The Trump administration is removing China from its list of currency manipulators, as CBS News learned and the Treasury Department soon confirmed.
The removal comes just before President Trump is to sign the "Phase One" trade deal with China in a ceremony at the White House on Wednesday. The U.S. labeled China as a currency manipulator in August 2019, and doing so was a key agenda item for Mr. Trump. But reaching a trade agreement with China has also been a top priority for the president, as he looks for signature accomplishments in the headwinds of impeachment, ahead of the November presidential election.
The Treasury Department announced the designation change in a monetary policy report released Monday afternoon. It concluded that "while the currency practices of ten countries were found to require close attention, no major U.S. trading partner at this time met the relevant 1988 or 2015 legislative criteria for currency manipulation or enhanced analysis."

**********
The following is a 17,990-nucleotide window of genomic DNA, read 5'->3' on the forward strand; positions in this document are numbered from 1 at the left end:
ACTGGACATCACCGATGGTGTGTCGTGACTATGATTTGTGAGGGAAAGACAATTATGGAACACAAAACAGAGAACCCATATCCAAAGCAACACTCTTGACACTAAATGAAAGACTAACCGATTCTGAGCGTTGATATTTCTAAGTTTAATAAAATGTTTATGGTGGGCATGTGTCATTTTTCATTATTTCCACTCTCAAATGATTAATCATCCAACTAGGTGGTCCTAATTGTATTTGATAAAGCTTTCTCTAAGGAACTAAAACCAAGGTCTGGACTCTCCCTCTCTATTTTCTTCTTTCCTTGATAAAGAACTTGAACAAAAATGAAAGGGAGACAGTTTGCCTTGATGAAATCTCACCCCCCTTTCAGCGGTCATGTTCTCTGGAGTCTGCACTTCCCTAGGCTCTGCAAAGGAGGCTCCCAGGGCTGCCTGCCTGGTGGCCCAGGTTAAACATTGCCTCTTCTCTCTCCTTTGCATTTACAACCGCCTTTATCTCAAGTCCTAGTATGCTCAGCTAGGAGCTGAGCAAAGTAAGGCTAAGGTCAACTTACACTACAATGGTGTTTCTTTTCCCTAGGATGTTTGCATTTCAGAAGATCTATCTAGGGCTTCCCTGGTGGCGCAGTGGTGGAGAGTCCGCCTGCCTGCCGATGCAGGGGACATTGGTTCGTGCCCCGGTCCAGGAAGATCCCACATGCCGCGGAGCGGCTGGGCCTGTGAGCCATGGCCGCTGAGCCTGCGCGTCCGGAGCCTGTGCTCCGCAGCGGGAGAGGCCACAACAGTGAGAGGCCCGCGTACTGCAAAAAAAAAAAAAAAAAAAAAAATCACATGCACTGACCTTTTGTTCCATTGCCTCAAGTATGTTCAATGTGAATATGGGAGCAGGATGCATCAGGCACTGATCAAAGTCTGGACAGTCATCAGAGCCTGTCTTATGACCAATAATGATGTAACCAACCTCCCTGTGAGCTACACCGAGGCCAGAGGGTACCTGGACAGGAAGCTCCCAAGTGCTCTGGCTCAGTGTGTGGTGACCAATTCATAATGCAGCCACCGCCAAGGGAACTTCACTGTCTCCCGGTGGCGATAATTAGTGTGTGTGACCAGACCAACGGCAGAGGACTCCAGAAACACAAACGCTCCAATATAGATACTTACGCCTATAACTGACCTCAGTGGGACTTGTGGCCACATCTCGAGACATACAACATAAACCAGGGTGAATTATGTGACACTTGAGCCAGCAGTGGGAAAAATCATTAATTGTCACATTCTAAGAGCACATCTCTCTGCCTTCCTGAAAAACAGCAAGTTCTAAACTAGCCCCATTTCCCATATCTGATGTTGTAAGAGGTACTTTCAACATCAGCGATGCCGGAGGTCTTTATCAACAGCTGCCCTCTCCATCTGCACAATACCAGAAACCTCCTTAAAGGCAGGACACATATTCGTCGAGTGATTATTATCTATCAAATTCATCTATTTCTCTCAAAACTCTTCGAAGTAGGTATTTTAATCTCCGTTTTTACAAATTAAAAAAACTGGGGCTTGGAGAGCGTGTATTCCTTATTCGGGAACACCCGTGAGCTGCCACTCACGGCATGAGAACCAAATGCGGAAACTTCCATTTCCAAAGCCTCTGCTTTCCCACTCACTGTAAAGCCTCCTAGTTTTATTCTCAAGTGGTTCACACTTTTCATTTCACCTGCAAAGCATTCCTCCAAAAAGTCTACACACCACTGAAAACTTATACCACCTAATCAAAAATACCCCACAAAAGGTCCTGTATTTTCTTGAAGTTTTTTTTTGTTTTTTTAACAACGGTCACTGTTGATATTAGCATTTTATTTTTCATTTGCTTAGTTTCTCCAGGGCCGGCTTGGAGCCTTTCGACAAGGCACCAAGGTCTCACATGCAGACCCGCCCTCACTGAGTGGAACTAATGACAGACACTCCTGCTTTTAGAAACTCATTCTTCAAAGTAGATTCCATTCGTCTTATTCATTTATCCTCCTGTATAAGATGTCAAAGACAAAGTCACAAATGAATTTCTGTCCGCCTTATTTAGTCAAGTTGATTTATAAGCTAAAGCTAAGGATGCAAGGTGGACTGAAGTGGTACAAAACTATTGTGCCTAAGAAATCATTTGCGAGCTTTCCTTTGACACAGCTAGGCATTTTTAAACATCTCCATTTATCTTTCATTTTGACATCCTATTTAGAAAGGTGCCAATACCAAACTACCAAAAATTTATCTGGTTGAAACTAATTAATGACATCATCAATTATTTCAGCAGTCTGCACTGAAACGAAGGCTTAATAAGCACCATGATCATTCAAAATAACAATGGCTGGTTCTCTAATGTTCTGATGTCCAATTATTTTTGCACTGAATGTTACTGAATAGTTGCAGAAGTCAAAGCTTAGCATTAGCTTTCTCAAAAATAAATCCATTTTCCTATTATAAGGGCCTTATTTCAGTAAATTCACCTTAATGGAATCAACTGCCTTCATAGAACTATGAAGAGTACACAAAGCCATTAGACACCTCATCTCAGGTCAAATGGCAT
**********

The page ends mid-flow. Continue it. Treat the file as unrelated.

"Intensive trade and currency negotiations between the United States and China over the last few months resulted in a Phase One agreement that requires structural reforms and other changes to China's economic and trade regime in several key areas, including currency and foreign exchange issues," Treasury Secretary Steven Mnuchin also said in its report. "In this agreement, China has made enforceable commitments to refrain from competitive devaluation and not target its exchange rate for competitive purposes. ... In this context, Treasury has determined that China should no longer be designated as a currency manipulator at this time."
Mnuchin also said that the Phase One Agreement was "significant" and "will lead to greater economic growth and opportunity for American workers and businesses."
— CBS News' Ben Tracy contributed to this report